Frans grew up in Rensselaerswyck and Albany - learning the fur trade and also the duties and potentials of landholding in support of his father's Bethlehem enterprises. In December 1674, he was apprenticed to Rutger Arentsen to learn the shoemaker's trade for a term of four years - or until he was nineteen.
As a younger son of a large family, Frans then was left to pursue his own destiny and joined a group of Albany merchants who posted a bond to trade in the Indian country in the Fall of 1686. This adventurous undertaking helped establish him in the new city of Albany.
In 1689, he married young Elsie Gansevoort. Their eight children were baptized in the Albany Dutch church between 1690 and 1707 where both parents were members.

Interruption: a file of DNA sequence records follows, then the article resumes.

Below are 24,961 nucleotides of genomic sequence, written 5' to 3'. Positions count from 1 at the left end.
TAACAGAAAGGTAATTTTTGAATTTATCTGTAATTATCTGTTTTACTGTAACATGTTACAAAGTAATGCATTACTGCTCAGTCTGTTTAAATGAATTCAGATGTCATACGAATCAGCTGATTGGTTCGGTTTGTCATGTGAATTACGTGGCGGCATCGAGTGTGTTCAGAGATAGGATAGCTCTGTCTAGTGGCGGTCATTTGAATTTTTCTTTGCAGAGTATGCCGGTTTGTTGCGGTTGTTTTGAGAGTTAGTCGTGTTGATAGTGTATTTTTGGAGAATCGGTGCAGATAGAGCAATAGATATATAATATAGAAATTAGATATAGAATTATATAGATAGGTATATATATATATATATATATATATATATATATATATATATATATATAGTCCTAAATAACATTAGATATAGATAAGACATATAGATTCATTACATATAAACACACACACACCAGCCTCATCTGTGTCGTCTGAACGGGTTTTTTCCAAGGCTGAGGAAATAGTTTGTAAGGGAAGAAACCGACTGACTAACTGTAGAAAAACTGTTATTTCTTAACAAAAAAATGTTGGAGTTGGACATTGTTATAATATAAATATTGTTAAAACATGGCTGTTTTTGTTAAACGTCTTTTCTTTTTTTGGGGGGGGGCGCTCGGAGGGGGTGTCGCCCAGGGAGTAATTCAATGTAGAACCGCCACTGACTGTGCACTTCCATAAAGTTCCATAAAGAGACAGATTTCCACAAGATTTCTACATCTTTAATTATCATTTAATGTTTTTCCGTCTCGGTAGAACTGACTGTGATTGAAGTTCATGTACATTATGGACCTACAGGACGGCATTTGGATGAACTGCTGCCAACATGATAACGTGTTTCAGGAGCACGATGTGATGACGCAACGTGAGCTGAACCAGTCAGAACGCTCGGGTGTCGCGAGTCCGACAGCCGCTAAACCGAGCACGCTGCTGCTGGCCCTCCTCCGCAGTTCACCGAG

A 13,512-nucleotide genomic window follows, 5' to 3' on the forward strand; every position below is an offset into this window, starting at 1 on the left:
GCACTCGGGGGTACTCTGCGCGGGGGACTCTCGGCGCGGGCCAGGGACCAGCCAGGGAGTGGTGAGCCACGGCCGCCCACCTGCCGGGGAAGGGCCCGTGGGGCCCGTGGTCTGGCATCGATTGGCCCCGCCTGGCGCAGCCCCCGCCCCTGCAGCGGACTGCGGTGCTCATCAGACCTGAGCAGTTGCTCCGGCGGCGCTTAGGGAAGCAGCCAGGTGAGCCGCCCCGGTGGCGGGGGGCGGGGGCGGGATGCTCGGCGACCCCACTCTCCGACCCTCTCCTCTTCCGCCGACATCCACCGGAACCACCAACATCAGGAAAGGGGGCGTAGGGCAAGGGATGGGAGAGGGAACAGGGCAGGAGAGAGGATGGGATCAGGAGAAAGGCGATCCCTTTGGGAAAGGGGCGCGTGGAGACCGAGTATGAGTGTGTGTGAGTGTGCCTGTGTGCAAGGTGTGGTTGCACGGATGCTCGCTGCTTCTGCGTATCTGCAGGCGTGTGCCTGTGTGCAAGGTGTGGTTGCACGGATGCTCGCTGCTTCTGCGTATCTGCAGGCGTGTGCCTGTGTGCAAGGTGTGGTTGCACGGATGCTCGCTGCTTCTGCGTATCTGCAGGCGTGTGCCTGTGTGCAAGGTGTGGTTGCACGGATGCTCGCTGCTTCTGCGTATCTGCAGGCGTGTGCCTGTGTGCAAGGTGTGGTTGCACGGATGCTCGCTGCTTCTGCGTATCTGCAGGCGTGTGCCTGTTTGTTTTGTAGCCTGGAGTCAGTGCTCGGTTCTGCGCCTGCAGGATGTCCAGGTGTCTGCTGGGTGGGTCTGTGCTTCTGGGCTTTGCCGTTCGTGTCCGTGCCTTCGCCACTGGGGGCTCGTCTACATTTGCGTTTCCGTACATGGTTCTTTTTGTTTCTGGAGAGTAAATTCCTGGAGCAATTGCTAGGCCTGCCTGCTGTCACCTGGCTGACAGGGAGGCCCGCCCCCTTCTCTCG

By the mid-1690s, these Winnes had emerged as Albany mainstays. As his older brothers no longer were in Albany, Frans had become head of the Albany Winne family - acting as executor and as guardian for the children of deceased siblings. His third ward home was an Albany landmark.
In 1702, the now successful merchant was elected assistant alderman for the third ward. He served until 1706 when he was elected alderman - serving until 1708. After that, he maintained his ties to city hall as a contractor and firemaster.
By 1720, Frans Winne had passed on and his son, Pieter, already had succeeded him.
The terms of his apprenticeship are printed in Early Records of Albany 3:422-23. That document called him "Francoys" Pietersen Winne.
Document printed in Livingston Indian Records, 106-7.
Information on his stewardship is printed in Early Records of Albany volume 1 or 4:146.
first posted: 01/05/02